No matter the size of a company, competitor research is a crucial aspect of any marketing plan. Creating valuable products, addressing pain points, and offering exceptional customer service is not enough — businesses must stay updated about their competitors’ efforts and offerings. It is not enough to make business decisions based on industry knowledge alone.
At Absolute Holdings Group (AHG), we apply proactive methods to help our clients develop effective competitor analysis techniques. These efforts not only help us understand our clients’ competitors better; they also enable us to give our customers an edge.
One of the first things you should research is your competitors’ brand positioning. We’re here to help you gather relevant data that can take your business to new heights.
What Is Brand Positioning?
Brand positioning is the theoretical place a brand has in the target market’s mind. A successful strategy involves researching, understanding, and refining a company’s distinction.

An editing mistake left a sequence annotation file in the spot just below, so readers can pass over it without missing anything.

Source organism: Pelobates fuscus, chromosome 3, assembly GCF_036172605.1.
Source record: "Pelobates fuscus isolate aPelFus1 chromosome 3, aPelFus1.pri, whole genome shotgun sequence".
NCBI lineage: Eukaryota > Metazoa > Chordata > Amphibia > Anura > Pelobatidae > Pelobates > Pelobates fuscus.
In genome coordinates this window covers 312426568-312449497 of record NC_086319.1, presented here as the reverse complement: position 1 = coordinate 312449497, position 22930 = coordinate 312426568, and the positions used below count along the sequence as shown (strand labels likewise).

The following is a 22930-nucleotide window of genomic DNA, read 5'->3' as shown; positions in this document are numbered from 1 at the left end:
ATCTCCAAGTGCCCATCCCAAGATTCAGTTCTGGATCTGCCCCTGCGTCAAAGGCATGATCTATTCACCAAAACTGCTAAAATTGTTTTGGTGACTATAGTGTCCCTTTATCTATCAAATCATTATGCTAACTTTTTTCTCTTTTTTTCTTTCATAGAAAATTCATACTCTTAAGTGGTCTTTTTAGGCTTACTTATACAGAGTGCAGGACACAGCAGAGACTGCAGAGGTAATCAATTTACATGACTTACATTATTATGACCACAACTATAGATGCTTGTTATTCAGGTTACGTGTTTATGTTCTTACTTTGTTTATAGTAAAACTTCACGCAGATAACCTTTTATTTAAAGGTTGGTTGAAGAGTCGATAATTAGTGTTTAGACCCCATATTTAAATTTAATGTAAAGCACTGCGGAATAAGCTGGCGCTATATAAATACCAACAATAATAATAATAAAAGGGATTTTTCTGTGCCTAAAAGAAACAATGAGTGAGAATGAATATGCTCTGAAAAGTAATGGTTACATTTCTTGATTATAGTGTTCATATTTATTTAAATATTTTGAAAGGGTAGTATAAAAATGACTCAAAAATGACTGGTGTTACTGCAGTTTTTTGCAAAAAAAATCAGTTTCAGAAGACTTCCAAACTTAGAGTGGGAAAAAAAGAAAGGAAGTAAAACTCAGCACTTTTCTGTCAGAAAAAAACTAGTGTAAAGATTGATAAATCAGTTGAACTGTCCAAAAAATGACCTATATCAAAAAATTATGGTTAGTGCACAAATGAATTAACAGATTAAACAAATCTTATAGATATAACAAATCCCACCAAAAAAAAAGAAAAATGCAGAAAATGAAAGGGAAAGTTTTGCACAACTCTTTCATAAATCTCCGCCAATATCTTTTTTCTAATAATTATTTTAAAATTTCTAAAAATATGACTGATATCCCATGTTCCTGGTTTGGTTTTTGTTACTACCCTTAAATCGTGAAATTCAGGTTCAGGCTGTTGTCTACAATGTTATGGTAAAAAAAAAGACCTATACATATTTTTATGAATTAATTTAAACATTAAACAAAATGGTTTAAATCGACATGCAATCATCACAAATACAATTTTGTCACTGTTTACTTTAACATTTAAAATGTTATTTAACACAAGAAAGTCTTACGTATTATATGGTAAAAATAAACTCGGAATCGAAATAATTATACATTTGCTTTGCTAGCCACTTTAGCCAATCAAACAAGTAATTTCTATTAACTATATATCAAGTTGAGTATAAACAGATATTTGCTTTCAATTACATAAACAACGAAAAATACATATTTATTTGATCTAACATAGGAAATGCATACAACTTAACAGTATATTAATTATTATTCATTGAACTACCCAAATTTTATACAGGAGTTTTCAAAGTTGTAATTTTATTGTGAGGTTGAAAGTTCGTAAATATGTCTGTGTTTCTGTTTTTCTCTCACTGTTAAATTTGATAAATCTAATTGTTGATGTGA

Whether you’re in real estate, insurance, health, manufacturing, or the retail industry, chances are you have several competitors in the market. You’re all probably offering similar products and services to the same target audience. Differentiating yourself from these competitors comes down to brand positioning.
Here are some benefits companies enjoy through brand positioning efforts.
● Market differentiation: By proving a unique selling proposition, addressing a pain point, or delivering a customized experience, you can set yourself apart from the competition.
● Standing out from the clutter: A typical American sees dozens of ads per day. Brand positioning efforts can help you stand out and grab your target market’s attention.
● Encourage trust: Consumers want to support a reliable company. Branding efforts can help earn their trust.
● High margins: Branding efforts allow companies to price products and services based on perceived value.
● Unified messaging: Clearly defined branding efforts help businesses establish a distinct voice across all collaterals.